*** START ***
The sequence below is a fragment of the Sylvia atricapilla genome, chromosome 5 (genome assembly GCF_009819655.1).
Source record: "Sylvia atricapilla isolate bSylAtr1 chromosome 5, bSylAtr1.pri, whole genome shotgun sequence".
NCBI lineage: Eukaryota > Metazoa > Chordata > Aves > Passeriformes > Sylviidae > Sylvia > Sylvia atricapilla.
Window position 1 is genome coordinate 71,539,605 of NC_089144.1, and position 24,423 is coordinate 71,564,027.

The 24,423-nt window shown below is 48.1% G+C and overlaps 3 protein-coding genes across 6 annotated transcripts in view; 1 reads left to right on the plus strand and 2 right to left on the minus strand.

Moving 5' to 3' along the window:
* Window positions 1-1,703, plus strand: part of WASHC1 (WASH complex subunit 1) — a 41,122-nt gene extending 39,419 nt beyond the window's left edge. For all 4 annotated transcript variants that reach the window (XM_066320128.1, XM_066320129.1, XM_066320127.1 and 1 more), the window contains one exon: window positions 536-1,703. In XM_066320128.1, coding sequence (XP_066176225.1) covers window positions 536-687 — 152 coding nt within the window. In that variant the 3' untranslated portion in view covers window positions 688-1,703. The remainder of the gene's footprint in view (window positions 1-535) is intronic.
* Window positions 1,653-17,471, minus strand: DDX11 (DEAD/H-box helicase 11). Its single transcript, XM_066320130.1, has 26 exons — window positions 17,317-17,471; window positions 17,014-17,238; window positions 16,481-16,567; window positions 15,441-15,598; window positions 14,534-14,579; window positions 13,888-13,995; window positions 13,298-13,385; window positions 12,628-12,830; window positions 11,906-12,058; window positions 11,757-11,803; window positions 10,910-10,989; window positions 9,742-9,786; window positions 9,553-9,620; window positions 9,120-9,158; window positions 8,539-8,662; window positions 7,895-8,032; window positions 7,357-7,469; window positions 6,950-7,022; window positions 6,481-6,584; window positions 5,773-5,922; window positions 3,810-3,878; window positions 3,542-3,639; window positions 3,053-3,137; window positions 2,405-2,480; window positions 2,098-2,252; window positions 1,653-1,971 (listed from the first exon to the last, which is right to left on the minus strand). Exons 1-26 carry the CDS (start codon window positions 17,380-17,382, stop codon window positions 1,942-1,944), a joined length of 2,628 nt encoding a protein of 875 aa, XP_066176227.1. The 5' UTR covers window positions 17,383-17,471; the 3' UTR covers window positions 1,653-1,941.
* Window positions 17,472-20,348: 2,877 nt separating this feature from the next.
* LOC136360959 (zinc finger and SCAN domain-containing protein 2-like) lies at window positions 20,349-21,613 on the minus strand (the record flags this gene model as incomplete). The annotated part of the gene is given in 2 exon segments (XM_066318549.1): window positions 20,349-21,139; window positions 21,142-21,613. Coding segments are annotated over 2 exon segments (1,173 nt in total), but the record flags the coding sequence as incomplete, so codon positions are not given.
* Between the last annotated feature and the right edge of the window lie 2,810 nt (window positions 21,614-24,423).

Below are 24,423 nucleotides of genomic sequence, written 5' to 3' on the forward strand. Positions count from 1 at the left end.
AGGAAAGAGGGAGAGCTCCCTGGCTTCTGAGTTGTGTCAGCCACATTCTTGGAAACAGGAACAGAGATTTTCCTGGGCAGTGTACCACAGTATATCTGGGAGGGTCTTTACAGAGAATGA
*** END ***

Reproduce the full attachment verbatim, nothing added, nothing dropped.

The sequence below is a fragment of the Sylvia atricapilla genome, chromosome 5 (genome assembly GCF_009819655.1).
Source record: "Sylvia atricapilla isolate bSylAtr1 chromosome 5, bSylAtr1.pri, whole genome shotgun sequence".
NCBI lineage: Eukaryota > Metazoa > Chordata > Aves > Passeriformes > Sylviidae > Sylvia > Sylvia atricapilla.
Window position 1 is genome coordinate 71,539,605 of NC_089144.1, and position 24,423 is coordinate 71,564,027.

The 24,423-nt window shown below is 48.1% G+C and overlaps 3 protein-coding genes across 6 annotated transcripts in view; 1 reads left to right on the plus strand and 2 right to left on the minus strand.

Moving 5' to 3' along the window:
* Window positions 1-1,703, plus strand: part of WASHC1 (WASH complex subunit 1) — a 41,122-nt gene extending 39,419 nt beyond the window's left edge. For all 4 annotated transcript variants that reach the window (XM_066320128.1, XM_066320129.1, XM_066320127.1 and 1 more), the window contains one exon: window positions 536-1,703. In XM_066320128.1, coding sequence (XP_066176225.1) covers window positions 536-687 — 152 coding nt within the window. In that variant the 3' untranslated portion in view covers window positions 688-1,703. The remainder of the gene's footprint in view (window positions 1-535) is intronic.
* Window positions 1,653-17,471, minus strand: DDX11 (DEAD/H-box helicase 11). Its single transcript, XM_066320130.1, has 26 exons — window positions 17,317-17,471; window positions 17,014-17,238; window positions 16,481-16,567; window positions 15,441-15,598; window positions 14,534-14,579; window positions 13,888-13,995; window positions 13,298-13,385; window positions 12,628-12,830; window positions 11,906-12,058; window positions 11,757-11,803; window positions 10,910-10,989; window positions 9,742-9,786; window positions 9,553-9,620; window positions 9,120-9,158; window positions 8,539-8,662; window positions 7,895-8,032; window positions 7,357-7,469; window positions 6,950-7,022; window positions 6,481-6,584; window positions 5,773-5,922; window positions 3,810-3,878; window positions 3,542-3,639; window positions 3,053-3,137; window positions 2,405-2,480; window positions 2,098-2,252; window positions 1,653-1,971 (listed from the first exon to the last, which is right to left on the minus strand). Exons 1-26 carry the CDS (start codon window positions 17,380-17,382, stop codon window positions 1,942-1,944), a joined length of 2,628 nt encoding a protein of 875 aa, XP_066176227.1. The 5' UTR covers window positions 17,383-17,471; the 3' UTR covers window positions 1,653-1,941.
* Window positions 17,472-20,348: 2,877 nt separating this feature from the next.
* LOC136360959 (zinc finger and SCAN domain-containing protein 2-like) lies at window positions 20,349-21,613 on the minus strand (the record flags this gene model as incomplete). The annotated part of the gene is given in 2 exon segments (XM_066318549.1): window positions 20,349-21,139; window positions 21,142-21,613. Coding segments are annotated over 2 exon segments (1,173 nt in total), but the record flags the coding sequence as incomplete, so codon positions are not given.
* Between the last annotated feature and the right edge of the window lie 2,810 nt (window positions 21,614-24,423).

Below are 24,423 nucleotides of genomic sequence, written 5' to 3' on the forward strand. Positions count from 1 at the left end.
AGGAAAGAGGGAGAGCTCCCTGGCTTCTGAGTTGTGTCAGCCACATTCTTGGAAACAGGAACAGAGATTTTCCTGGGCAGTGTACCACAGTATATCTGGGAGGGTCTTTACAGAGAATGA